3. For circuits 2-4 only: Repeat step #2 recursively to perform further spreading by continuing to modify
the mathematical formulation. For example, take the group of blocks you assigned to the lower-left
quadrant in Step #2, and divide this group into four sub-groups, each corresponding to a sub-quadrant of
the lower-left quadrant. Introduce fixed blocks at the centers of the four sub-quadrants. Introduce
(artificial) two-pin nets from each new fixed block to each block in the corresponding sub-group. Do
the same for the other quadrants of the die. Solve the new placement formulation. Repeat the process
recursively, with successively smaller regions. I suggest you continue spreading until no more than 15%
1 In the clique model, a net with p pins is represented as a complete graph (clique) with p*(p-1)/2 edges.
Each edge in the complete graph has weight of 2/p. For example, a net with 2 pins has 1 edge with edge
weight = 1. A net with 4 pins has 6 edges with edge weight = 2/4.
of 1×1 slots are overfilled. Provide a plot of the spread placement. In a table, report the BB WL when
your stopping criterion is met.
4. For circuits 2-4 only: “Snap”/legalize the placement produced by step #3 into the grid, where cells are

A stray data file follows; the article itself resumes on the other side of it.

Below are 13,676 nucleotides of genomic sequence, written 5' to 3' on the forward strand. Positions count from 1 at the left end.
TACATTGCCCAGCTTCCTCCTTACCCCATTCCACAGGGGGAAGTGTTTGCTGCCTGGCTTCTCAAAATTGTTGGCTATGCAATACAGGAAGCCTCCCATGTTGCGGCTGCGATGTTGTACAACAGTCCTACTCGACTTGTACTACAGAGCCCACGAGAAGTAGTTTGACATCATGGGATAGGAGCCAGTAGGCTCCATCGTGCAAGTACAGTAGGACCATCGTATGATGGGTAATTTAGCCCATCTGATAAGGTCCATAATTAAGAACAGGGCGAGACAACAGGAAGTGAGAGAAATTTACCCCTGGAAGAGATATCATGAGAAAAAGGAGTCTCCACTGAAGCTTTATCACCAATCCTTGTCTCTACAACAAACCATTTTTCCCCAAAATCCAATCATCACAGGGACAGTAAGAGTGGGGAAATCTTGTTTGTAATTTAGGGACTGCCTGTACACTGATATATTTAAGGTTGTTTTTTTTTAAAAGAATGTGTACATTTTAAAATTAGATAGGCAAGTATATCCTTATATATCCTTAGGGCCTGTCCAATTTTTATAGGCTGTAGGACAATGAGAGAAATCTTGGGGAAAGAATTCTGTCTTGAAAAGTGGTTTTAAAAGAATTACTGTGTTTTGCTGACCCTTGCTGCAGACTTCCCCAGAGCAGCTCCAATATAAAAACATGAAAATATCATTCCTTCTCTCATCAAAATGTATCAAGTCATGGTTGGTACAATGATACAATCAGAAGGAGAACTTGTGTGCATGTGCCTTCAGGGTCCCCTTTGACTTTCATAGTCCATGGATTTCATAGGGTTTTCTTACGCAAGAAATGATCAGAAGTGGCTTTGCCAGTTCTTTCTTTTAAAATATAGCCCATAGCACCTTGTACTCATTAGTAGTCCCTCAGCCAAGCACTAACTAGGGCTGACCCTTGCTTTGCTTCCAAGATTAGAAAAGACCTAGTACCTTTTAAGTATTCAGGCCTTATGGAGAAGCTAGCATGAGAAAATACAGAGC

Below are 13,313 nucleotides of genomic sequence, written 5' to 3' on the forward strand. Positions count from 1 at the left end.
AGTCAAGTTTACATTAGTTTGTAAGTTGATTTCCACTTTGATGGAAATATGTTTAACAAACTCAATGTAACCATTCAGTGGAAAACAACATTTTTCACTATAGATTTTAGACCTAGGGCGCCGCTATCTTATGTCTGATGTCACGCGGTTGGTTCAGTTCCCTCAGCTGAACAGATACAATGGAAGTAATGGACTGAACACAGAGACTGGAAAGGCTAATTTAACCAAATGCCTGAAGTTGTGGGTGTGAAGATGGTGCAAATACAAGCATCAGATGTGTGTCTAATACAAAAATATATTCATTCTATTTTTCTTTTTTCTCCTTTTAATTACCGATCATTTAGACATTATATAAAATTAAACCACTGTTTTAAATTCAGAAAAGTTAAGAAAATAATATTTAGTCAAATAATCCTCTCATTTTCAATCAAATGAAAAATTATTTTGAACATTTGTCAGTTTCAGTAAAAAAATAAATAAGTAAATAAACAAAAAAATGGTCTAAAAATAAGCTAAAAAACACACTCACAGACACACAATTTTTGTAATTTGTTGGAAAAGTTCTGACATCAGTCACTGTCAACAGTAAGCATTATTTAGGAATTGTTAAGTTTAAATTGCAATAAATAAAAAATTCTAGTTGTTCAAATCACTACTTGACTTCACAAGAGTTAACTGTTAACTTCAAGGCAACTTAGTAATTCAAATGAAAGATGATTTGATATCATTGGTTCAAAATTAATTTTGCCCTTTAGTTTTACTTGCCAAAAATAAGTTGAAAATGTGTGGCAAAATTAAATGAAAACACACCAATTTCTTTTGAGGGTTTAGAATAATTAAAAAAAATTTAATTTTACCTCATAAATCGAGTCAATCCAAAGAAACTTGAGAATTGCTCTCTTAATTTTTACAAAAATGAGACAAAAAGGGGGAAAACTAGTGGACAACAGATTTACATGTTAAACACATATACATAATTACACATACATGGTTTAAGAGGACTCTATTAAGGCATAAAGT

points placed at the centre of the 1×1 grid slots, and there is at most one cell placed in each such grid
You are to do this in two ways: 1) where any type of block can be placed anywhere, and 2) where type 1
blocks can only be placed in every fifth column (beginning from the second column from the left), as
illustrated in the 12×12 (N=12) example figure below.
For both fitting approaches, provide a plot of the “snapped” placement for each circuit. Likewise, for
both fitting approaches, report the BB WL after snapping and compare with the results for step #3. How
much did BB WL increase after snapping? How much is the BB WL affected by the placement
restrictions for type 1? Time permitting, you may consider innovative ideas to adjust your spreading in
steps 2 and 3 above to be “aware” of the block types and their potential placement locations. In class, I
will report on the results achieved by everybody and mention the best WL achieved.
OPTIONAL: Instead of applying step #3 recursively as above, you may use ANY spreading strategy you wish,
including SimPL, as described in class. If you decide to go this route, briefly describe your solution and
optimizations. Note that it is not my expectation (or a requirement for full marks) that everyone opt for this
route and implement SimPL or some other more advanced algorithm.